But I really didn’t see much of John on my visits home. We had different friends, and the older sibling seldom welcomes the younger sibling into their group of friends. Especially guy/girl variances. When your best buddies want to date your sister, you tend to want to keep your sister as far away from them as possible. So we didn’t do a lot of stuff together. Besides, I was too busy hanging out with my own friends in between family outings. My friend Tracy and I were pretty much joined at the hip. I’m still looking for the scar that shows we were somehow surgically separated.
And the places John would be? Practicing songs with his band, Northern Lites; or hanging out in the choir room at school. Our choir teacher, Mrs. Keene, band director, Mr. Cerveny, and John’s piano teacher, Mrs, Schiller, were the human counterparts to his music therapy. They each took equal parts in saving my brother from himself. The choir room, that ancient basement sanctuary, where John would be joking around with his friends or flirting with his girlfriend as she sat at the piano. The girl that he broke up with a year later when she went to Minnesota for school, and kept in touch with over all the years and after they each had a string of relationships, and each a failed marriage. The girl, who after all of that, 25 years later, would become his wife, Chris. Yeah, that girl. The one who always knew him, who understood him, and who had his heart.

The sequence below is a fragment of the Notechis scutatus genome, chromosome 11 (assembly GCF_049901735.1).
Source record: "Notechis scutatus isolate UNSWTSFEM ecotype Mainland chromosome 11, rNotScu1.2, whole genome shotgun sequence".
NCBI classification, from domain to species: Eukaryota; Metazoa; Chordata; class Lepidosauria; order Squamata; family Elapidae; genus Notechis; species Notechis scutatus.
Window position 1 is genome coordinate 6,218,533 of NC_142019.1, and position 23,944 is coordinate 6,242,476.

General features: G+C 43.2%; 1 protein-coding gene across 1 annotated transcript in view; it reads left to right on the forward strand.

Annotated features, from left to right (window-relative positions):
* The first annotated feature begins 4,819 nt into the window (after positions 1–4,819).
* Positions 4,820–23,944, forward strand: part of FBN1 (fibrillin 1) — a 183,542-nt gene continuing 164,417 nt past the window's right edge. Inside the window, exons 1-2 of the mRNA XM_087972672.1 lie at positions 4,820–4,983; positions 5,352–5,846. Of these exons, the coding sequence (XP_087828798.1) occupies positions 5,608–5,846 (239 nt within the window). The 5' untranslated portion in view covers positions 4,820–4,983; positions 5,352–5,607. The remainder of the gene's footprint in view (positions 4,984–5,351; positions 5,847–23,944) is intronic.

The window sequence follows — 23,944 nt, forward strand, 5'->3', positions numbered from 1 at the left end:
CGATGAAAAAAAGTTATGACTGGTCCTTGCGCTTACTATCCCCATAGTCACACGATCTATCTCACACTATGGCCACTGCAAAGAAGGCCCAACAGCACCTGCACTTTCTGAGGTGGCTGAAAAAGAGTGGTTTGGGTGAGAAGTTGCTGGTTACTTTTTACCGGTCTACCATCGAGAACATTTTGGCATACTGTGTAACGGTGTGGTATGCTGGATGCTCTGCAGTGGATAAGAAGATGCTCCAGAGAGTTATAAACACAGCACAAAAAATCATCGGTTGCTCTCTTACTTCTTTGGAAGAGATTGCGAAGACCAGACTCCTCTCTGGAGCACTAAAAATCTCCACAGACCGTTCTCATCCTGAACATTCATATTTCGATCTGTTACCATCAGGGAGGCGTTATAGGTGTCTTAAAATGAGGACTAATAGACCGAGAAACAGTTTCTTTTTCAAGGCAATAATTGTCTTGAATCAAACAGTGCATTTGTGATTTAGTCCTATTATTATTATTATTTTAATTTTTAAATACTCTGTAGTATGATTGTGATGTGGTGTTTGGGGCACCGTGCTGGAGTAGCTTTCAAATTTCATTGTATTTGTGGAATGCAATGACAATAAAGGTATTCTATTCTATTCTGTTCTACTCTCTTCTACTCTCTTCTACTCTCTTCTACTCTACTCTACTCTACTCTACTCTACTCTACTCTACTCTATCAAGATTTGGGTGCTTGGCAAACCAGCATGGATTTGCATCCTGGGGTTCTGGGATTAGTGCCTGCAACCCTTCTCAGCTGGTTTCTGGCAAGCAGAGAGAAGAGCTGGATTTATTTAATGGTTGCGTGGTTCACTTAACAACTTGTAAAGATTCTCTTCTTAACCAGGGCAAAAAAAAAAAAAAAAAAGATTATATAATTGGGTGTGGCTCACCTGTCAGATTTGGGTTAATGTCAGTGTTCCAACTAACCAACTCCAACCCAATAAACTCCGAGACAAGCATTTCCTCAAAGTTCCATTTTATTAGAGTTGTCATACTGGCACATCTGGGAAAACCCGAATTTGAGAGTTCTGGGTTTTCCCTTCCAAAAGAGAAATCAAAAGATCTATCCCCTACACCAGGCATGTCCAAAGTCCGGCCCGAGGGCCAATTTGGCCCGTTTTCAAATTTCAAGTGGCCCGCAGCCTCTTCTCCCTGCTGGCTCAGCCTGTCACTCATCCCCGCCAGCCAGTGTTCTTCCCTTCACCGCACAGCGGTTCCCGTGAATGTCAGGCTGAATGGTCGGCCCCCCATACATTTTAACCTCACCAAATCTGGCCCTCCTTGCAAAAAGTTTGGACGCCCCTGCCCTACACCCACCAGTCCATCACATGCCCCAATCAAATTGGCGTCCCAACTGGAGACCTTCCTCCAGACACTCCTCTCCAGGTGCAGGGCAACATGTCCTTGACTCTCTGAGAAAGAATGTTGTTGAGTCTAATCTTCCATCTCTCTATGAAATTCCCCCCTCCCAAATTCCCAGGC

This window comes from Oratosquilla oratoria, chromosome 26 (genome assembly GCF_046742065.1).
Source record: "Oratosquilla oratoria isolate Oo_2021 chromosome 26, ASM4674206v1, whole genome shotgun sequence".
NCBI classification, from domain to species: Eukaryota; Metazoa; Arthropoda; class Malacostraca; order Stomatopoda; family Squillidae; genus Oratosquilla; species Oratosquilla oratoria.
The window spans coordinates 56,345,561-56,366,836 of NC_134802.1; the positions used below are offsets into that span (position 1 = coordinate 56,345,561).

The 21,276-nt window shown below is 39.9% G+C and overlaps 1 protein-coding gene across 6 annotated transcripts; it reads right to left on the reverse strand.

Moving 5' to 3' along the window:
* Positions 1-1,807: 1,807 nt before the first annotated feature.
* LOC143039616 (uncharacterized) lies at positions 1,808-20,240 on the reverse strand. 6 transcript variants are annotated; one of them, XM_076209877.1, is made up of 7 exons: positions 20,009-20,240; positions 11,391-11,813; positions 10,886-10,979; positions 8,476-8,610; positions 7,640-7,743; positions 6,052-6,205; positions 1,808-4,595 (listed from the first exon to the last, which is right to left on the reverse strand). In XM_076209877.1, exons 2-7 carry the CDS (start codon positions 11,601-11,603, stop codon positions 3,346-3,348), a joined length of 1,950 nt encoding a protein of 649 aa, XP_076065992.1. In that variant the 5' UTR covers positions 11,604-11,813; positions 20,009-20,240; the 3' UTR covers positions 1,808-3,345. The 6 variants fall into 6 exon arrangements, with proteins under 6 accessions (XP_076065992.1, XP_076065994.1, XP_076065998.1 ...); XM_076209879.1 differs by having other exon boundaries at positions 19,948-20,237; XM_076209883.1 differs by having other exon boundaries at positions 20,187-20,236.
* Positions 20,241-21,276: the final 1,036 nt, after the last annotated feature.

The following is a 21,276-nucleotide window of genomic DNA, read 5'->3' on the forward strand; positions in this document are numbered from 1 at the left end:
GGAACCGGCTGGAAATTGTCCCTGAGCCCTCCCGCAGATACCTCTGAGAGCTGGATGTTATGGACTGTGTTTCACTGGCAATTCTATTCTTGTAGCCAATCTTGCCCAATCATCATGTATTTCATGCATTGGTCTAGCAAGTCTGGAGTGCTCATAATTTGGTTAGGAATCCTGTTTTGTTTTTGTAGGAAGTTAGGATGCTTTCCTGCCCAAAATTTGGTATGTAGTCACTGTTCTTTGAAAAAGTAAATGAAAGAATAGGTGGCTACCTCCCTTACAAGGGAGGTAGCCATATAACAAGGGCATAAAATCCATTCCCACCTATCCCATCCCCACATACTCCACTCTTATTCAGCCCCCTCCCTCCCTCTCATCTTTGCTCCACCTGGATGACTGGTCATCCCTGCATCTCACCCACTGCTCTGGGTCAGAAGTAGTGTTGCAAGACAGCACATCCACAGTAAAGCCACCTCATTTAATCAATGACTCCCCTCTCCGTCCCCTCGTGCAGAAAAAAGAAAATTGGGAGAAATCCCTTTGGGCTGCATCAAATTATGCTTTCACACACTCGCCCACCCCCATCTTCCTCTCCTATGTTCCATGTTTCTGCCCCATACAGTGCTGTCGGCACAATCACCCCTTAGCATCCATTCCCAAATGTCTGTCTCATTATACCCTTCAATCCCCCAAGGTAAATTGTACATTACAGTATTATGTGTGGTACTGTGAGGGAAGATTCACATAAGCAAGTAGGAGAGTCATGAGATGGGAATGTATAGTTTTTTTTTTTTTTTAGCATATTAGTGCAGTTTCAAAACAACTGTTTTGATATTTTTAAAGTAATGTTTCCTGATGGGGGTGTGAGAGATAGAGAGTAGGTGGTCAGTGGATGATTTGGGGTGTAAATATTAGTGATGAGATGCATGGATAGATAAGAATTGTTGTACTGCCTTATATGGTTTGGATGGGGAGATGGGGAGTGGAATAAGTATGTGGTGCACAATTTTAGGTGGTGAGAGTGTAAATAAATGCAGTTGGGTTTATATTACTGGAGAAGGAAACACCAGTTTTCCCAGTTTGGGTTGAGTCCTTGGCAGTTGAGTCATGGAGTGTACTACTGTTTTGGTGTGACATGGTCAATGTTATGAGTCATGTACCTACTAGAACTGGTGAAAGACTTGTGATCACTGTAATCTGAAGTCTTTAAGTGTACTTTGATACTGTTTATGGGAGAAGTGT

And in that 25 year span, he went to college, dropped out of college, tried a move to Arizona—which was cool, because we got to hang out together—but ultimately decided AZ was not the place for him, packed up his drums in the ’69 Caddy and drove all the way back home to Illinois. And I went to college, dropped out of college, moved to Chicago, failed miserably, moved back to AZ, went back to college, met my husband, dropped out of college again, and got married and started raising a family of smelly boys who idolized their smelly uncle.
In that time, John and his then-girlfriend, Carol, began an adventure that neither of them would believe would become what is is today, 18 years later: the award-winning landmark of downtown Palatine, The Music Room.
He had gone back to school, attending nights first at Harper College, then went on to Elmhurst College. During that time, he traveled to Europe with the jazz band. Switzerland, Ireland, Malta, Italy and probably a few more spots. He received his degree in Music Education at age 35 (and is hugely responsible for inspiring me to go back to school to pursue my own degree now – in Art Education – at age 43.)